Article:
Hyphen suppression happens automatically whenever the available space for the character is smaller than a certain hard-coded minimum; the hyphen will automatically reappear if more stretch is applied later or if the line and system breaks change during page make-up and the music loosens up to fill the line. The program will also generate additional hyphens for a long melismatic passage if the space between the hyphen and the next syllable is wider than a certain hard-coded maximum.

In reply to by Recorder485

Thanks. Yes, I've done a lot of { and } in many contexts, not just with lyrics, and they have all kinds of side effects, so much so that I have often wished I could just fix the bar lines where I want them. But that's another story. By the way, when and how moving notes by which of the various methods is going to move bar lines is a mystery I have not found explained.

For narrowing 'fraught', which I would love to be able to do, { and moving notes of course do nothing. I would have hoped to be able to do in MuseScore what my word processor will do. Apparently this is not feasible to implement, but it would not be a good use of your time to explain to me why.

For hyphen suppression, { does far too much, since it applies to the whole measure. If one were going to suppress hyphens by squeezing, what would be wanted is to pull the adjacent notes together just enough to suppress the hyphen. However, sometimes that is not even possible (when there is more than one line of lyrics), and even when it is, it takes trial and error to find the minimum move that suppresses the hyphen, and the notes sometimes become unattractively spaced. What I really want is for MuseScore to 'optimize' the way to do it, or if not that, to simply take out the hyphen and move the adjacent syllables together.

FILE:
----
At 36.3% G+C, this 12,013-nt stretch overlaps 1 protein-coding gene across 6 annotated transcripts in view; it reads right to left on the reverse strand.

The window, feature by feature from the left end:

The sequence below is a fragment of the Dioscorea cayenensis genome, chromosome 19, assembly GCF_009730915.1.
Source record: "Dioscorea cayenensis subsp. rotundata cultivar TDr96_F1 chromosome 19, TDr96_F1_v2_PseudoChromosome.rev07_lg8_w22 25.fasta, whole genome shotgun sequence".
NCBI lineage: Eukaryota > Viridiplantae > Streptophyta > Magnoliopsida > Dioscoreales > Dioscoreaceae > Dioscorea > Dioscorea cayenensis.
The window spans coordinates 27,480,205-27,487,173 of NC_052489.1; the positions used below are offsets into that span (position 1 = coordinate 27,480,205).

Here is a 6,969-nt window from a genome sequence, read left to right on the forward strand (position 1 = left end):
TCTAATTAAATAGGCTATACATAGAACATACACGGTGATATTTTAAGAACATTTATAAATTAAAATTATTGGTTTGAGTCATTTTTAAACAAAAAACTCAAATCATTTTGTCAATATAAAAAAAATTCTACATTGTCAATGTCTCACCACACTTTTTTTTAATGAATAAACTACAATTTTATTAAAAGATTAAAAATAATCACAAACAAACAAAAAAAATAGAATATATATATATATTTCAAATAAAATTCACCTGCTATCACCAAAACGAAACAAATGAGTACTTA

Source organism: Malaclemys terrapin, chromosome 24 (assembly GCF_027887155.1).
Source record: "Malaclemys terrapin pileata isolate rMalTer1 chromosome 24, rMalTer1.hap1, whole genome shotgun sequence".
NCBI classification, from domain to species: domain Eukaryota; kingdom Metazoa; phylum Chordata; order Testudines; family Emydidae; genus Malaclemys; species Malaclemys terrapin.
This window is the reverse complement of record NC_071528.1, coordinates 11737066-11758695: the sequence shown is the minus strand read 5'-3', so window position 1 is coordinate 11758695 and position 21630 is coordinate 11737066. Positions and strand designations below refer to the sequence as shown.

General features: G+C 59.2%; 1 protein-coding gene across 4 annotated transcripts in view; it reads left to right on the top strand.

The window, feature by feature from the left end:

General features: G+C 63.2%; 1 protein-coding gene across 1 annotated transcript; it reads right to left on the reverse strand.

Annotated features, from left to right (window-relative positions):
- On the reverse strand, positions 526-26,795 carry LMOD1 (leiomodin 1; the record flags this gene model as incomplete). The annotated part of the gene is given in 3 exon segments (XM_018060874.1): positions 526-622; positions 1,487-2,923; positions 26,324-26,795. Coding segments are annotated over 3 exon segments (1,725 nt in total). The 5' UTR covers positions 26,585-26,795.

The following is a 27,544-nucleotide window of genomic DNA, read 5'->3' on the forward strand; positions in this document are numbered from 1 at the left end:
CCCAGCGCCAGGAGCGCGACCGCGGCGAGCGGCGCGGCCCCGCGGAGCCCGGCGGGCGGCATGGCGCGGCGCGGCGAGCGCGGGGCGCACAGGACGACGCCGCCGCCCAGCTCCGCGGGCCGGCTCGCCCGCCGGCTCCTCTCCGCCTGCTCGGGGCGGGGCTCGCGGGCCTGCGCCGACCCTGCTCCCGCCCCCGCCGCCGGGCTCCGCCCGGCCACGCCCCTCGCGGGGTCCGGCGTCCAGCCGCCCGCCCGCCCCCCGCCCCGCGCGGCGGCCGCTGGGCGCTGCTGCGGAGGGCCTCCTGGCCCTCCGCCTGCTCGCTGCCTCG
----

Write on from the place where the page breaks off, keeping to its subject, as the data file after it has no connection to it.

In reply to by jwpratt

For narrowing 'fraught', which I would love to be able to do, { and moving notes of course do nothing. I would have hoped to be able to do in MuseScore what my word processor will do.

Please don't take this the wrong way, but you do NOT want to do that. One of the worst things about offering users the ability to distort letter forms digitally is that they take advantage of it without realising what an unreadable product they are creating by doing so. The human eye and brain are not well adapted to assimilating many different shapes simultaneously; when you use too many different typefaces or fonts in the same piece, the reader's impression is one of confusion, and he will soon abandon the attempt to appreciate the content... which is, after all, what it's all about. Graphic designers should learn this in art school. If they don't, it won't be long before some Art Director will hand them their heads on a plate because their over-complicated designs look like unwrapped garbage.